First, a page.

New AHRC Project: Language of Access
The Archives have been awarded a grant from the AHRC to explore how subject vocabularies can be improved and extended to facilitate better access to research. The Archives are partnered with The Royal Institution, The Wellcome Library and the Courtauld Institute. The project will train early career researchers and PhD students from different disciplines to appraise each other's vocabularies constructively and will explore how their research outcomes can be exploited more effectively online using Linked Data technology. The project runs for a fourteen months from February 2013.
New cataloguing project
The Foyle Special Collections Library welcomed five new colleagues in January 2013: project cataloguers Emma Booth, Lavinia Griffiths and Paul Harrop and library assistants Charlotte Falconer and Liz Waeland. They are working on a cataloguing project relating to two major areas of strength in our collections:
Material on the causes, course and consequences of the First World War
Post-1945 international relations and world affairs
The project team has already discovered much of interest, including a number of items unrecorded elsewhere. Many items are annotated or have a noteworthy provenance, such as the Foreign Office copy of the Treaty of Versailles (1919).
Exhibition reveals drawings from the archives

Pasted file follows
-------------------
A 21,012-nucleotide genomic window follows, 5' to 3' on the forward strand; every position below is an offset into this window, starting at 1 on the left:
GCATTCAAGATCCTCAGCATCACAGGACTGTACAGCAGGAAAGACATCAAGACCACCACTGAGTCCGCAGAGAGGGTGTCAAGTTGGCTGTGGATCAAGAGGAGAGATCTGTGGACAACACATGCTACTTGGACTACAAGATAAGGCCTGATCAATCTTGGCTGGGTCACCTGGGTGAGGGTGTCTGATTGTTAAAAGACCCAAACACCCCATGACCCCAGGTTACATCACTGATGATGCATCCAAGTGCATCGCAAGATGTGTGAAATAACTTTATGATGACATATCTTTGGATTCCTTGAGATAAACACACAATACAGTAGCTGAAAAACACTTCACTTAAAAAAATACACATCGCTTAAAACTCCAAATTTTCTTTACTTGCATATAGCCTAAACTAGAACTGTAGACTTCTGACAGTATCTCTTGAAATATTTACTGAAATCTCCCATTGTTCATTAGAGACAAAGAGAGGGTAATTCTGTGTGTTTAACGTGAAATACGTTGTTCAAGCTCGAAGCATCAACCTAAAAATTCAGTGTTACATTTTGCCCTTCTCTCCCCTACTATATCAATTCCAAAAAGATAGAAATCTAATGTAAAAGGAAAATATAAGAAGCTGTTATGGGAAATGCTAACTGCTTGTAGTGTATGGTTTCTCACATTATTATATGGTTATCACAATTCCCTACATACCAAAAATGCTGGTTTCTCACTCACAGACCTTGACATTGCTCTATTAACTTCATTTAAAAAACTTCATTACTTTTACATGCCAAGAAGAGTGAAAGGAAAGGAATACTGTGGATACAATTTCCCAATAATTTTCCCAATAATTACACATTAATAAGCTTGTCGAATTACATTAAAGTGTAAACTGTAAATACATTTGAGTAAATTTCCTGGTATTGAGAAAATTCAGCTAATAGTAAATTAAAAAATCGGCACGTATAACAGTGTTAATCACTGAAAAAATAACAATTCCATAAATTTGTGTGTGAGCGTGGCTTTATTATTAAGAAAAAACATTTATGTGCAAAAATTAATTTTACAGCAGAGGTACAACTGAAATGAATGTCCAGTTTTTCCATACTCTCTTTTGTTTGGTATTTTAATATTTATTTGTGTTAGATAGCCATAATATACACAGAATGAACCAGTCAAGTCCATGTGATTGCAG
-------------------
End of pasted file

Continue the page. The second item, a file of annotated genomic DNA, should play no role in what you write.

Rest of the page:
Our newest online exhibition, Line and Form, highlights the variety of drawings normally secured in the College and military archives at King's College London. Drawing is not exclusive to artists and the exhibition includes vivid examples created by scientists, scholars, travellers, designers, physicians, military officers, administrators, students and ordinary individuals.
Codebreakers digitisation project launches
A major new digitisation resource has been launched by the Wellcome Trust. Codebreakers: Makers of Modern Genetics provides access to more than one million digitised images of original archives and books relating to the history of genetics and in particular to the discovery of the DNA double helix during the 1950s.
King's College Archives are one of five external partners to have contributed their collections to the project. Selections of key documents from the papers of Professor Maurice Wilkins and the Department of Biophysics at King's can be accessed though the Wellcome Library website. New content is being added regularly.
Highlights include x-ray diffraction slides of critical experiments involving DNA and correspondence between Wilkins and other DNA pioneers including Rosalind Franklin, Ray Gosling, James Watson and Frances Crick.
Consult the DNA and Social Responsibility blog for deeper insight into the project as it was developed.